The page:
• Hunter Cresswell

Swim spot votes, comments at odds

Parking, privacy, parties a concern


The municipality of Chelsea will be hard pressed to pick which of the proposed swim spots to open as public access points to the Gatineau River.


So far, in the section of the online public consultation dedicated to swimming areas, there have been 1,440 responses. When presented with five different swim spot locations – near the Chelsea Smokehouse between Peter’s Point and Gleneagle, near Ch. Carnochan, Ch. Carman, and the community centre in Farm Point, and near the intersection of Kirk’s Ferry Road and the community trail – the majority of people responded with, “totally agree.”


The municipality of Chelsea put forth this waterfront near Farm Paint Park as one possible public river access point in an online consultation. Hunter Cresswell photo
The municipality of Chelsea put forth this waterfront near Farm Paint Park as one possible public river access point in an online consultation. Hunter Cresswell photo

Surprisingly, no locations were overwhelmingly rejected with a majority of “totally disagree” responses.


While the majority of votes so far are in support of public swimming areas at these five sites – though which of these sites will be chosen and how many remains undetermined – a scroll through the comments left by voters paints another picture.


Chelsea should learn from Wakefield’s issues of illegal parking, littering, high-usage by non-locals, noise and more at its swim spots, wrote Doug Taylor on the consultation.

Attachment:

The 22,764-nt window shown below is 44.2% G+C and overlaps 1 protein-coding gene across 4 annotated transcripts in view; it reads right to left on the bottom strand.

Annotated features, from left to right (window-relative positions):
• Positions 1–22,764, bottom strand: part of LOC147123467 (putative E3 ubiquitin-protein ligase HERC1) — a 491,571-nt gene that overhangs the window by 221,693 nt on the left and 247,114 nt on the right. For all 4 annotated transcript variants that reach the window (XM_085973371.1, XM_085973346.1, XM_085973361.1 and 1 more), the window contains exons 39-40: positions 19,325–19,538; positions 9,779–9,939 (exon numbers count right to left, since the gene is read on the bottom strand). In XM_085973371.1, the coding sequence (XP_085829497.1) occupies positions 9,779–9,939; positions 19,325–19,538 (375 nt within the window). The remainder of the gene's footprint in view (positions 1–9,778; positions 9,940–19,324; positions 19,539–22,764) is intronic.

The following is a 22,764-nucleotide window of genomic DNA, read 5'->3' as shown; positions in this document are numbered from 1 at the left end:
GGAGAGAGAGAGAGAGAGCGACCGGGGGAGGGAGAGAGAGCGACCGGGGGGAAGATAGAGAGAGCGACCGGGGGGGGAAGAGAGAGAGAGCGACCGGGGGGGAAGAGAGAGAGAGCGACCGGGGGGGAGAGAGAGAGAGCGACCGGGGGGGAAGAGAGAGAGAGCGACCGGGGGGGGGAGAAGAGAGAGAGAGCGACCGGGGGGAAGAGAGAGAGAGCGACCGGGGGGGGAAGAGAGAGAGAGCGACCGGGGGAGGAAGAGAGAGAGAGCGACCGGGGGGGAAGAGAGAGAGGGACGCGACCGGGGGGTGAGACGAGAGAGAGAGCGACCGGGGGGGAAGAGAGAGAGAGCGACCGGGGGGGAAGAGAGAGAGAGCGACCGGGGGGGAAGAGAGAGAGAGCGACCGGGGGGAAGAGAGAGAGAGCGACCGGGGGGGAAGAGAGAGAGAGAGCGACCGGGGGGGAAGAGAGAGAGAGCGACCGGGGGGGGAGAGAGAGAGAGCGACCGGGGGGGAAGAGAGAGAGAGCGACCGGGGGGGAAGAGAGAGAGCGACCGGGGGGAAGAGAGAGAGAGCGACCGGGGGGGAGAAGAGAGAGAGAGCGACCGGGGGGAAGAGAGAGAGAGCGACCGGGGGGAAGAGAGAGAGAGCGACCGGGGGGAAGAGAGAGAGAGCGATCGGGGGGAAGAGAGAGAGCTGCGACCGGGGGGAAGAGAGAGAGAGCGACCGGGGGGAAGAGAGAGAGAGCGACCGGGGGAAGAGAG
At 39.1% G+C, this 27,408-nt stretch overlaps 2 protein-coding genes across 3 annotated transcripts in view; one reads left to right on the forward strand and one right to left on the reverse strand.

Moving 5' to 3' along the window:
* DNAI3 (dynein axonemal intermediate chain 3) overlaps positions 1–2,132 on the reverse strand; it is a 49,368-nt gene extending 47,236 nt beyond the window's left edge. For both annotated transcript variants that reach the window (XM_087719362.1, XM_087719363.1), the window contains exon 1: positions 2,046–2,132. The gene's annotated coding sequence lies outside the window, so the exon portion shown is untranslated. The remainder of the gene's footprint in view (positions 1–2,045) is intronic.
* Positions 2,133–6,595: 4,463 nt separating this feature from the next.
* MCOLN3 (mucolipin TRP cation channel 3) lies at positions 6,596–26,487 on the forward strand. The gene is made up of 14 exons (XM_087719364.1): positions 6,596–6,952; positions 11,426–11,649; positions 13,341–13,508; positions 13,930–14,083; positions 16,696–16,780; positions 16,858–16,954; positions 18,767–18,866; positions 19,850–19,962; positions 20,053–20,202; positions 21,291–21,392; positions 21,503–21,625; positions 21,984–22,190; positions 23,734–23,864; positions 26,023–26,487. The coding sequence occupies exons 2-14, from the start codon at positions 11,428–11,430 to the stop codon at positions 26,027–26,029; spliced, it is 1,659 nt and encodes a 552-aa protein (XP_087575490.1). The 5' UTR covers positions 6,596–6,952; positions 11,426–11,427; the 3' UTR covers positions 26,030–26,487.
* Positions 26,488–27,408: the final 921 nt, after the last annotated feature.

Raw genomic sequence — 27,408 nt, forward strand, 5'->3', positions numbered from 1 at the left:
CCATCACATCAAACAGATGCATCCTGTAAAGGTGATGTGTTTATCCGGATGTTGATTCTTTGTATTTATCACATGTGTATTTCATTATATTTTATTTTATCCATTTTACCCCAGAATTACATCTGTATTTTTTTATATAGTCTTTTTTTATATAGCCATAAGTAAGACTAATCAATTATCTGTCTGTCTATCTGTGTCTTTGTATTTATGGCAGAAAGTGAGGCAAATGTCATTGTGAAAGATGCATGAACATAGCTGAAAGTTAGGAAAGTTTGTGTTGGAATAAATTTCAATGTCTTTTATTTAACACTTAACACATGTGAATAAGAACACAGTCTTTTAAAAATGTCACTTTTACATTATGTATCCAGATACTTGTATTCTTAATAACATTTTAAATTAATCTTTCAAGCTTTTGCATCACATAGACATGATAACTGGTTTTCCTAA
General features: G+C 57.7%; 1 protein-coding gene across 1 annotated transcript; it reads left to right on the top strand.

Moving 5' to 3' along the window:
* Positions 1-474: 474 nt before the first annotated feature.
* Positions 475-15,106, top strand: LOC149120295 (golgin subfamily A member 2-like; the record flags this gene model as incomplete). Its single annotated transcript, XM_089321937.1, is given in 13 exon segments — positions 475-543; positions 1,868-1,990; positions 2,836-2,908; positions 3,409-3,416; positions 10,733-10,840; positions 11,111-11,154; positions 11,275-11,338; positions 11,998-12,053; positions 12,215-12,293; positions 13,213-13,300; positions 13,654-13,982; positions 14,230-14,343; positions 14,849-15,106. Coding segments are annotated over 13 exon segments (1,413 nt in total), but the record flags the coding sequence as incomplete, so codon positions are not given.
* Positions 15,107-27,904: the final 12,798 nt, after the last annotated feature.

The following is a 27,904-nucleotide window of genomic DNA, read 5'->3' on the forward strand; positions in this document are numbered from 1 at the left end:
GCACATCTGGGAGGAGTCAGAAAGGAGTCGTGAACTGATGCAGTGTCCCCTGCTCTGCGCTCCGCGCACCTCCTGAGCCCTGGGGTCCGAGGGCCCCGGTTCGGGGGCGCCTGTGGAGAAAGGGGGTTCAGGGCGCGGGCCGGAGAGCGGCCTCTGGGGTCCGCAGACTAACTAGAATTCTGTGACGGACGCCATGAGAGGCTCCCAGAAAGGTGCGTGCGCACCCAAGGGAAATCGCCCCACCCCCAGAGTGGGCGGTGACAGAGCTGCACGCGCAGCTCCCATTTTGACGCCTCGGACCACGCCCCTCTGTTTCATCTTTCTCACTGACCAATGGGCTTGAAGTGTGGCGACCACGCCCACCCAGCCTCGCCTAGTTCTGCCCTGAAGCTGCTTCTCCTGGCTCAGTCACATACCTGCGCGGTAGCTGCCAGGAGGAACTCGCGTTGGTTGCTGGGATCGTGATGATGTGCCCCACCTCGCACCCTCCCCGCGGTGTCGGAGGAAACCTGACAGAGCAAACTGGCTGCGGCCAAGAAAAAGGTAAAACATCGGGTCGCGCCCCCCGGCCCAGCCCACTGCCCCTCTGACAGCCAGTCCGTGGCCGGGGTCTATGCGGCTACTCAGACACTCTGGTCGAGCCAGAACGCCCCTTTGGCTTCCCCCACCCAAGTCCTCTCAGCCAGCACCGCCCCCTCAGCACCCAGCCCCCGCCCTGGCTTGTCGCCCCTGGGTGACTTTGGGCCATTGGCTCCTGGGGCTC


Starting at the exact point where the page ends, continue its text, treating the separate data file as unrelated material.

“Most of the sites in Chelsea will have similar problems; why would it be otherwise? The proposed sites at Carnochan, Carman and Kirk's Ferry are all accessible from roads, but have no parking, so people will drive to these sites, park illegally and some will make a full day and evening of it. After Chemin de la Riviere is repaired in 2021 there will be hundreds of road cyclists visiting from the city, in addition to community trail users — all wanting a swim,” he wrote.


Another Chelsea resident, Andy Ball, seems to agree with Taylor.


“Personally, I think it is good public policy for Chelsea to offer waterfront access to its residents, but this access needs to be tightly regulated and controlled, so we do not end up with the same issues that Wakefield and some of the illegal access points experienced this summer. Access should be done at locations that minimize impact to the neighbours and should be limited to residents and their guests,” Ball wrote. He added that “resident cards” could be issued to ensure mostly local use.


This is only one of three online public consultations covering river access in Chelsea. Two others ask for opinions on where an official, public boat launch and docks should be.


The majority of voters so far agree with the municipality building public docks in Farm Point, near the Chelsea Smokehouse or near Kirk’s Ferry.


Half of the 166 voters “totally agree” that there should be an official boat launch in Farm Point. But contradictory proposals from citizens have popped up in this category.


One states that there should be at least two boat launches with plenty of parking and a fee of no more than $15 to pay the salary of an attendant. Almost 60 per cent of the voters so far said they “totally disagree” with this idea though. Another asks for a moratorium on all river access changes – boat launches and swim spots – for three years, while another asks for infrastructure to be built to better enable non-motorized boat launching.


Public access to the Gatineau River is the subject of a public consultation because of the municipality of Chelsea’s $47,426 purchase of 1.89 million square metres of Gatineau River waterfront property, which was approved in early 2020. A public consultation on the purchase took place in February 2020 and packed a room in the Meredith Centre.


To take part in this consultation, visit chelsea.cocoriko.org through Feb. 18 and/or reach out to your councillor.